On your bike: three of the best cycling holidays
In the Dolomite mountains in Italy you can take a different kind of trip that uses the infrastructure that is there for skiing and hiking to create off-road itineraries that take cyclists deep into the high mountains, says Tom Allan in the Financial Times. Each night along the route ends at a different mountain hut or small hotel. These rifugios (lodges) can be spartan. But the first on the route, the Utia de Börz, falls firmly into the comfort end of the spectrum, which is just as well. “Nothing deadens the joy of mountain biking more than a heavy pack.”
The next day “we climb steadily alongside a limestone stream, pausing at the head of the valley to refill our bottles from a spring. A herd of wide-eyed cows look on, jostling and clanging their bells”. From here there is an unobstructed view of the day’s final climb – “a leg-sapping drag up gravel trails to the Lavarella rifugio. “No chairlift this time, and no shade from the beating afternoon sun.”
From €3,960 for a six-night guided trip – see DolomiteMountains.com.
Sideways in South Africa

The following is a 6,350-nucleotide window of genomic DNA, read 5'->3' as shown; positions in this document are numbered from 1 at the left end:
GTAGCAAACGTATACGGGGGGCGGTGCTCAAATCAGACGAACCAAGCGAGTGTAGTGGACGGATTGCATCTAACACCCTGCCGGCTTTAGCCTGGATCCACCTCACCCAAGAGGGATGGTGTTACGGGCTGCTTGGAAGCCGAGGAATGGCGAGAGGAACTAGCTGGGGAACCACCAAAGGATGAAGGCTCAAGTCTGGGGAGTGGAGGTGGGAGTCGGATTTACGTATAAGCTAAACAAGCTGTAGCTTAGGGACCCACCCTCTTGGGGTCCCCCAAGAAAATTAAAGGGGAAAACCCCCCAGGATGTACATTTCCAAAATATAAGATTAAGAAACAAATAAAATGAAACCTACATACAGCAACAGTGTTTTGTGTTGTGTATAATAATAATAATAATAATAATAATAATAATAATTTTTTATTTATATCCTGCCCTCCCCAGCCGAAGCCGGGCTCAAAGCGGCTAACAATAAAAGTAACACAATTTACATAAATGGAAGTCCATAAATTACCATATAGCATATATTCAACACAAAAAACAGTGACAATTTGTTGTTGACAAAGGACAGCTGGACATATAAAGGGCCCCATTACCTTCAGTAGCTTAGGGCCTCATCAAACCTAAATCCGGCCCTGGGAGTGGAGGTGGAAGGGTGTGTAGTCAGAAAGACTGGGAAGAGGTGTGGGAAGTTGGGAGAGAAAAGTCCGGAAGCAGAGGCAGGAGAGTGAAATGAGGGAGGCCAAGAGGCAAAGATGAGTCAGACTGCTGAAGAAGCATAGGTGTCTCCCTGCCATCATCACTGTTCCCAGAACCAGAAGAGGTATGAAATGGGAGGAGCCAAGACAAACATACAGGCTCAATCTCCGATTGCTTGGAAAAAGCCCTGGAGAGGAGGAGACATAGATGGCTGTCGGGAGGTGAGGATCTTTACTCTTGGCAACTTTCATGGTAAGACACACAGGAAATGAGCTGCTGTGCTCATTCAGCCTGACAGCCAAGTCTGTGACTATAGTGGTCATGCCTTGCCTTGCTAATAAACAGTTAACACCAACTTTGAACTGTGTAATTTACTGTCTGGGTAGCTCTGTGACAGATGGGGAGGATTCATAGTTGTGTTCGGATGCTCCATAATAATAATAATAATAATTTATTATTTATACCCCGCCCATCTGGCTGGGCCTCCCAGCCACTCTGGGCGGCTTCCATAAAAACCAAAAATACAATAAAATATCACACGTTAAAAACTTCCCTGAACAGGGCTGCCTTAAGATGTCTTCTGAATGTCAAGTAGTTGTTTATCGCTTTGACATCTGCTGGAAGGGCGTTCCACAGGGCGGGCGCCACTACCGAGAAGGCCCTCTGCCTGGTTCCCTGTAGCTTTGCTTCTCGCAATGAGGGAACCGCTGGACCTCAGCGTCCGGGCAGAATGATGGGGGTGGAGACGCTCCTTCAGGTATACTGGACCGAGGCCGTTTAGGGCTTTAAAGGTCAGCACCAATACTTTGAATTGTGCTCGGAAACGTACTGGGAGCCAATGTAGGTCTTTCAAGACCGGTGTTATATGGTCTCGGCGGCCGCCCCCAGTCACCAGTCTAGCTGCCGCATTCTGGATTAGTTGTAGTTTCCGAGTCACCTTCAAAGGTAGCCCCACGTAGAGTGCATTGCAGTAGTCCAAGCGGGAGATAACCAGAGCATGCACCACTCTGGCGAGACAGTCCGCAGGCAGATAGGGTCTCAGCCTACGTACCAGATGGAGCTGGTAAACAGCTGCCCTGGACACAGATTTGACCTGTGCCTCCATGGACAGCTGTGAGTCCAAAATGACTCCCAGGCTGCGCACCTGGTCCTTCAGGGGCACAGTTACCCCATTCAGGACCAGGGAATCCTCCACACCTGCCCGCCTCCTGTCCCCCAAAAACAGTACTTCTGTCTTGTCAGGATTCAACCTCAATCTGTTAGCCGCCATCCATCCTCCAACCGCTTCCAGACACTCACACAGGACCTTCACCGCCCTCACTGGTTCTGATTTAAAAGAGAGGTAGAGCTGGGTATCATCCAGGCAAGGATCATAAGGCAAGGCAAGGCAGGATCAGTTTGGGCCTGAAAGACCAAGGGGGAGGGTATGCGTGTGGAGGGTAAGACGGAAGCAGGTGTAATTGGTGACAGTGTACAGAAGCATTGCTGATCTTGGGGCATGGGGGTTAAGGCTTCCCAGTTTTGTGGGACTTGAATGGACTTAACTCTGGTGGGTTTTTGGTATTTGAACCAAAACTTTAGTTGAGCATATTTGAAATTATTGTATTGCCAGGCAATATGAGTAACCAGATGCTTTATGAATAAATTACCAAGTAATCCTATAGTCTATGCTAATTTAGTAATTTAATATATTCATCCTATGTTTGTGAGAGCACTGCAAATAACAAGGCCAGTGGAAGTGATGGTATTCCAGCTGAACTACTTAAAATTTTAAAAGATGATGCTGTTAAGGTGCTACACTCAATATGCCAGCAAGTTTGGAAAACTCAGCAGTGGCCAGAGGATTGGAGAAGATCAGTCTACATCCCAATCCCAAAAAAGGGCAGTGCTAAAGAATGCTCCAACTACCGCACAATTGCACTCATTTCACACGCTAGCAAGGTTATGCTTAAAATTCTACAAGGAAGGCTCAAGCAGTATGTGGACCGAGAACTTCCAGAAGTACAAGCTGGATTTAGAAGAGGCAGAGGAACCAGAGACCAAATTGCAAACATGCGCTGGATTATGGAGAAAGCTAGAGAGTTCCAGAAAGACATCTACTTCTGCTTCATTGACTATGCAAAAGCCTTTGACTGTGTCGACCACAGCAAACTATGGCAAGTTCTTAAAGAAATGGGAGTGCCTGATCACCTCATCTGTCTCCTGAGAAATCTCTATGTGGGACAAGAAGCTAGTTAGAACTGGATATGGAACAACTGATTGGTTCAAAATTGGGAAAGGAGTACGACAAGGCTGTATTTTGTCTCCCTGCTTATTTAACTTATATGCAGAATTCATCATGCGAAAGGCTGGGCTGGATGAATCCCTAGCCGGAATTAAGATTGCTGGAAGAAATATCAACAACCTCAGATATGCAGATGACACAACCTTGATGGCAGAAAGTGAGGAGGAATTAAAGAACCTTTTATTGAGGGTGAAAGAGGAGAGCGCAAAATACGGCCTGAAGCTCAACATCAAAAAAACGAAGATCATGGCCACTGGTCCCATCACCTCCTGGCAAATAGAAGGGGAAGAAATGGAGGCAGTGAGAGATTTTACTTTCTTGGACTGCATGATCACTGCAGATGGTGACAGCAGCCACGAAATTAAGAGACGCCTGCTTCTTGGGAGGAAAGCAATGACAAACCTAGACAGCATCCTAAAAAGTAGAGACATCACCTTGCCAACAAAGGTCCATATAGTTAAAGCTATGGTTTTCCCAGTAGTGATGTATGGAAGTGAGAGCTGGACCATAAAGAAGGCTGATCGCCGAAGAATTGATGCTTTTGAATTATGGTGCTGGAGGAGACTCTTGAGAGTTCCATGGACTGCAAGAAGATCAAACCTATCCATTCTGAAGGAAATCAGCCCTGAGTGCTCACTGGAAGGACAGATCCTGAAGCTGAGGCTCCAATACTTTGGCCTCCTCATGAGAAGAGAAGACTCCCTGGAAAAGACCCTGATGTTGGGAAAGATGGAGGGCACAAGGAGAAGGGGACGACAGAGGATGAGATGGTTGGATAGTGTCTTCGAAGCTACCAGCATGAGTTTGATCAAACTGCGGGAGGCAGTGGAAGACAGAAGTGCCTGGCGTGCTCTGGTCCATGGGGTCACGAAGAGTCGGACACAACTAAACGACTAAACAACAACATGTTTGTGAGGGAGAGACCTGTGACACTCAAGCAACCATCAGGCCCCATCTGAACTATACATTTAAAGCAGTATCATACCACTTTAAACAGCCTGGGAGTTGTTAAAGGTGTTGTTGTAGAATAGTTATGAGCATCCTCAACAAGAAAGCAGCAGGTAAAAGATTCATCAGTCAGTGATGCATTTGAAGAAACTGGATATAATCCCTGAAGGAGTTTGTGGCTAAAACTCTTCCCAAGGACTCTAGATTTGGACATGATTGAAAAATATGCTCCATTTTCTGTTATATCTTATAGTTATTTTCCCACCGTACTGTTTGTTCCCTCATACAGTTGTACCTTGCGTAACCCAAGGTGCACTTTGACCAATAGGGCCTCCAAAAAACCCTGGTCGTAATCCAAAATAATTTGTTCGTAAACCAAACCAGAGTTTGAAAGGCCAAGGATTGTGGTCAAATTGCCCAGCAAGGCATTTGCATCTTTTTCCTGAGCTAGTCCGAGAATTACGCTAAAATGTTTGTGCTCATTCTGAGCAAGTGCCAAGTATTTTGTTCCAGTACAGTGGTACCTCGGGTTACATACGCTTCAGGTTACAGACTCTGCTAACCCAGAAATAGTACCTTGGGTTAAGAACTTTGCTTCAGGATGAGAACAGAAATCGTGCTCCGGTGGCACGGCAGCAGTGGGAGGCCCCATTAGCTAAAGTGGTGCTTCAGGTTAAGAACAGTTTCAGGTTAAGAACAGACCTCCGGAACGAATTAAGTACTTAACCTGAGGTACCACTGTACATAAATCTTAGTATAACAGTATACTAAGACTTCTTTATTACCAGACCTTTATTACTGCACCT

“Booze and bikes might seem like unlikely bedfellows,” says Paul Bloomfield in Wanderlust magazine. But in South Africa’s Western Cape, vineyards are planted in attractive, undulating landscapes, connected by country trails and quiet roads. French Huguenot refugees were the first to kickstart the region’s viniculture in the 17th century.
Local outfits offer bike tours between the cellar doors of the holy trinity of wine towns: Stellenbosch, Paarl and Franschhoek. Combine that with a trip taking in the endless skies of the Great Karoo region, whale-watching and “exhilarating pedalling” around Africa’s southernmost point at Cape Agulhas.
Britain’s lost village
The Isle of Purbeck in Dorset (not really an island, but rather a peninsula) is a geologist’s paradise, says Jack Thurston in The Guardian. It was with stone from here that much of London was rebuilt after the Great Fire. The rich “layer cake” geology provides a variety of wildlife habitats and the Purbeck hills are home to many species of wild flower.
Setting off from the fortified Saxon town of Wareham, Thurston’s challenging 45-mile route headed east through the heath and coniferous woodland. Turning west outside Swanage, the ride passed the craggy ruins of Corfe Castle en route for the “lost village” of Tyneham. (Its 225 villagers were evicted during World War II and it is now an open-air museum.) It’s then a “thrilling” descent to Lulworth Cove (pictured) before heading to the River Frome at Moreton. The church here is worth a look for its engraved windows by Laurence Whistler; TE Lawrence (of Arabia) is buried in the graveyard